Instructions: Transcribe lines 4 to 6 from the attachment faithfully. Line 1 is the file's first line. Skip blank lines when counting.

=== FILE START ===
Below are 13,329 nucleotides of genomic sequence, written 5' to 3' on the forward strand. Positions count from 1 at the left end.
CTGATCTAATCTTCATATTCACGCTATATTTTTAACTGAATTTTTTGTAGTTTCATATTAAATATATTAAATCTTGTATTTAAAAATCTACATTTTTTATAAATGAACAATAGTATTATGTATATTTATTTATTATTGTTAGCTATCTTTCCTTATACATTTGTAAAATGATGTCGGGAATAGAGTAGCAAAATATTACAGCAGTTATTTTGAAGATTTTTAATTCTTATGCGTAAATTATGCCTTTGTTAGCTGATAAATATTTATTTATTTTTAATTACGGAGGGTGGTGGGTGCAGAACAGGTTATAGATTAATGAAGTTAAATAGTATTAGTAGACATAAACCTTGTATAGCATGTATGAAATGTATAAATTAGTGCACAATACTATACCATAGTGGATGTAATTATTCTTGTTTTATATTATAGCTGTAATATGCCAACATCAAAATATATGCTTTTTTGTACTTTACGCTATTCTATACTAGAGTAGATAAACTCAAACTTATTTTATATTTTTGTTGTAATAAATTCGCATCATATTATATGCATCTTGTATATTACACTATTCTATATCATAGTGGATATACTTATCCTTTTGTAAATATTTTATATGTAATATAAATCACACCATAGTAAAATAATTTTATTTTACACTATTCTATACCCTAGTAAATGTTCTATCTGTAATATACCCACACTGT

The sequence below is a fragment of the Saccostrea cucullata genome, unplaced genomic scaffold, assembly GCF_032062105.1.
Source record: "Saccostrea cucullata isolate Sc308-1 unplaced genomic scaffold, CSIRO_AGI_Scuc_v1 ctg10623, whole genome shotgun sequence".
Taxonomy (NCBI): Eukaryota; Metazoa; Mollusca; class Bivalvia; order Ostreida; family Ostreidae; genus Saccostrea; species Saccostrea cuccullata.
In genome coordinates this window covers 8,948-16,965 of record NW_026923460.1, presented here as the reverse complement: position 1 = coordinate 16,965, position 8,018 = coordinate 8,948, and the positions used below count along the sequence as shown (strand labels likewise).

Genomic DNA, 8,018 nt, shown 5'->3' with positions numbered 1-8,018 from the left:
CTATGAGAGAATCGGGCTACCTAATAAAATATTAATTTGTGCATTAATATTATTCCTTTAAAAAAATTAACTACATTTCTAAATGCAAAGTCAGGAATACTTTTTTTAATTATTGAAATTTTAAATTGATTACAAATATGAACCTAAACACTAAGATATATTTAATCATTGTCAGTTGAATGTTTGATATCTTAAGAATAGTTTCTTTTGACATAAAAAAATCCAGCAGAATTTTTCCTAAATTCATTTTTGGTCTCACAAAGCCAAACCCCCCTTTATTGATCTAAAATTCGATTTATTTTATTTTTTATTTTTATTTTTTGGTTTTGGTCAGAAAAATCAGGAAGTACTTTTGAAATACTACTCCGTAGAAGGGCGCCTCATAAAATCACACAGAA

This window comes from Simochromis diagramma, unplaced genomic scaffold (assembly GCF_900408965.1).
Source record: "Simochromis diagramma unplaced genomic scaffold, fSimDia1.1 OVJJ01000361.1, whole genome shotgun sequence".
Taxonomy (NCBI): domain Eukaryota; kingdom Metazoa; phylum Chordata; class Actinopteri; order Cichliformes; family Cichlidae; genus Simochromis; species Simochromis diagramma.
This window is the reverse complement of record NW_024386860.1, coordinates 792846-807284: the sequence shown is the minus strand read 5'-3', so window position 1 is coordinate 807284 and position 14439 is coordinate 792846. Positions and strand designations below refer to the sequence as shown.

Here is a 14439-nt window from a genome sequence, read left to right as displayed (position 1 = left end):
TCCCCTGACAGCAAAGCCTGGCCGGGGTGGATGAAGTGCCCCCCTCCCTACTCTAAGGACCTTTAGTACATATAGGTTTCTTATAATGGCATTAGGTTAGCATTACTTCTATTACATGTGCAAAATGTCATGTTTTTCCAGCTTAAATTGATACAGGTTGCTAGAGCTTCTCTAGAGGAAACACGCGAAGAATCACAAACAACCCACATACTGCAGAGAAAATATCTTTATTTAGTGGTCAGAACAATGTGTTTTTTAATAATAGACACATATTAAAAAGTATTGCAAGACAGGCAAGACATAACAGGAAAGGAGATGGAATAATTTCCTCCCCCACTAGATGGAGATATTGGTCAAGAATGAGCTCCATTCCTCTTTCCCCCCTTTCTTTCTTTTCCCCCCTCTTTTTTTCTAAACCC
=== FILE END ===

Source record: "Saccostrea cucullata isolate Sc308-1 unplaced genomic scaffold, CSIRO_AGI_Scuc_v1 ctg10623, whole genome shotgun sequence".
Taxonomy (NCBI): Eukaryota; Metazoa; Mollusca; class Bivalvia; order Ostreida; family Ostreidae; genus Saccostrea; species Saccostrea cuccullata.
In genome coordinates this window covers 8,948-16,965 of record NW_026923460.1, presented here as the reverse complement: position 1 = coordinate 16,965, position 8,018 = coordinate 8,948, and the positions used below count along the sequence as shown (strand labels likewise).